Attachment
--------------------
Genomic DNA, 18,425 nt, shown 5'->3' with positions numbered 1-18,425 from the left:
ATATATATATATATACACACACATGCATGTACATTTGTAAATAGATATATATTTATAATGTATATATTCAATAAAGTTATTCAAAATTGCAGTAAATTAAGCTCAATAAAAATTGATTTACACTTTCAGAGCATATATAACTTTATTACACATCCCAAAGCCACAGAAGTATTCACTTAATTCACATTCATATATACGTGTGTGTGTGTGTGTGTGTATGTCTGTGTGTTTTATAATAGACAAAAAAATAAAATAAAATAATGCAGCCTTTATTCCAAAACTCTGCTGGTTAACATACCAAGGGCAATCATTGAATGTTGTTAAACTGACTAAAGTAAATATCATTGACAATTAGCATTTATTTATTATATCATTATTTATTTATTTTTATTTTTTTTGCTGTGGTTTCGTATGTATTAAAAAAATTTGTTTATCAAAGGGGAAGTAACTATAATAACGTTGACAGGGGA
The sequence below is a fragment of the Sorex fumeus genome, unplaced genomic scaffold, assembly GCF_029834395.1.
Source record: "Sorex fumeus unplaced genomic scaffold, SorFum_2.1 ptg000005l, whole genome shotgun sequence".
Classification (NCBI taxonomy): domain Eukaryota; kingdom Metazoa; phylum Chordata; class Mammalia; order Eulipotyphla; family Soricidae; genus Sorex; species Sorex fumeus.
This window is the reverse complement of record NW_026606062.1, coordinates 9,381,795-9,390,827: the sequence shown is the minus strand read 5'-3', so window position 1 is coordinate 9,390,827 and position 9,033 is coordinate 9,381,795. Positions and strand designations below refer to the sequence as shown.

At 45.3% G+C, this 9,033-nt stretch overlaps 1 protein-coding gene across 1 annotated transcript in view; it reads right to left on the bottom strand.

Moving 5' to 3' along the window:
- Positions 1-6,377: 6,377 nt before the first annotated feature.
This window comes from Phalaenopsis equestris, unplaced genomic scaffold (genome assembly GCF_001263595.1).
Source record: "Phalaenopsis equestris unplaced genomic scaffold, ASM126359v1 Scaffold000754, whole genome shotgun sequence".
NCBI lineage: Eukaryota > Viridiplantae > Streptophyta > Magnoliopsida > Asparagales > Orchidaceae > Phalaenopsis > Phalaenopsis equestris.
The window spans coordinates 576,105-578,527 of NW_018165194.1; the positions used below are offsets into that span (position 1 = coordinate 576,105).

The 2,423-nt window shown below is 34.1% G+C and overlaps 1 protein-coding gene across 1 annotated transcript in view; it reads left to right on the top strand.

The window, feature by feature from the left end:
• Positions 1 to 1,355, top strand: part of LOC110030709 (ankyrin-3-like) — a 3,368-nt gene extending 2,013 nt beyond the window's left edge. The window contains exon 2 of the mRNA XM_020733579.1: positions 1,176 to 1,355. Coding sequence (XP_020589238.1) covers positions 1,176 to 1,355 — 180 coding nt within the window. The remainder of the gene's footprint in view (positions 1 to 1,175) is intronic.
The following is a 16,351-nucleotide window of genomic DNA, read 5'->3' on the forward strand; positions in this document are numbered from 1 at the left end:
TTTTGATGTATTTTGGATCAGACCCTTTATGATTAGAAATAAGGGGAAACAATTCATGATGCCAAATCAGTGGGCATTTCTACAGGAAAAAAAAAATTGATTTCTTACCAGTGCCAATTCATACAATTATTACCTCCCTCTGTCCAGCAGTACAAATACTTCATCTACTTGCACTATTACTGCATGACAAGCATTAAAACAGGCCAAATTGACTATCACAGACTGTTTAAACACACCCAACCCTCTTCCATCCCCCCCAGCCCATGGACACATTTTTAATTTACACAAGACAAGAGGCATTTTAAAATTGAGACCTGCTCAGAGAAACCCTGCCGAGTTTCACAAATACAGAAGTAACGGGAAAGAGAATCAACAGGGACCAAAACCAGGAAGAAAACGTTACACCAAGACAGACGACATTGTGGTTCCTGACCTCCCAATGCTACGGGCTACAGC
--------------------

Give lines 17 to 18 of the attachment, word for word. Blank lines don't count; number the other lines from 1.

The following is a 16,351-nucleotide window of genomic DNA, read 5'->3' on the forward strand; positions in this document are numbered from 1 at the left end:
TTTTGATGTATTTTGGATCAGACCCTTTATGATTAGAAATAAGGGGAAACAATTCATGATGCCAAATCAGTGGGCATTTCTACAGGAAAAAAAAAATTGATTTCTTACCAGTGCCAATTCATACAATTATTACCTCCCTCTGTCCAGCAGTACAAATACTTCATCTACTTGCACTATTACTGCATGACAAGCATTAAAACAGGCCAAATTGACTATCACAGACTGTTTAAACACACCCAACCCTCTTCCATCCCCCCCAGCCCATGGACACATTTTTAATTTACACAAGACAAGAGGCATTTTAAAATTGAGACCTGCTCAGAGAAACCCTGCCGAGTTTCACAAATACAGAAGTAACGGGAAAGAGAATCAACAGGGACCAAAACCAGGAAGAAAACGTTACACCAAGACAGACGACATTGTGGTTCCTGACCTCCCAATGCTACGGGCTACAGC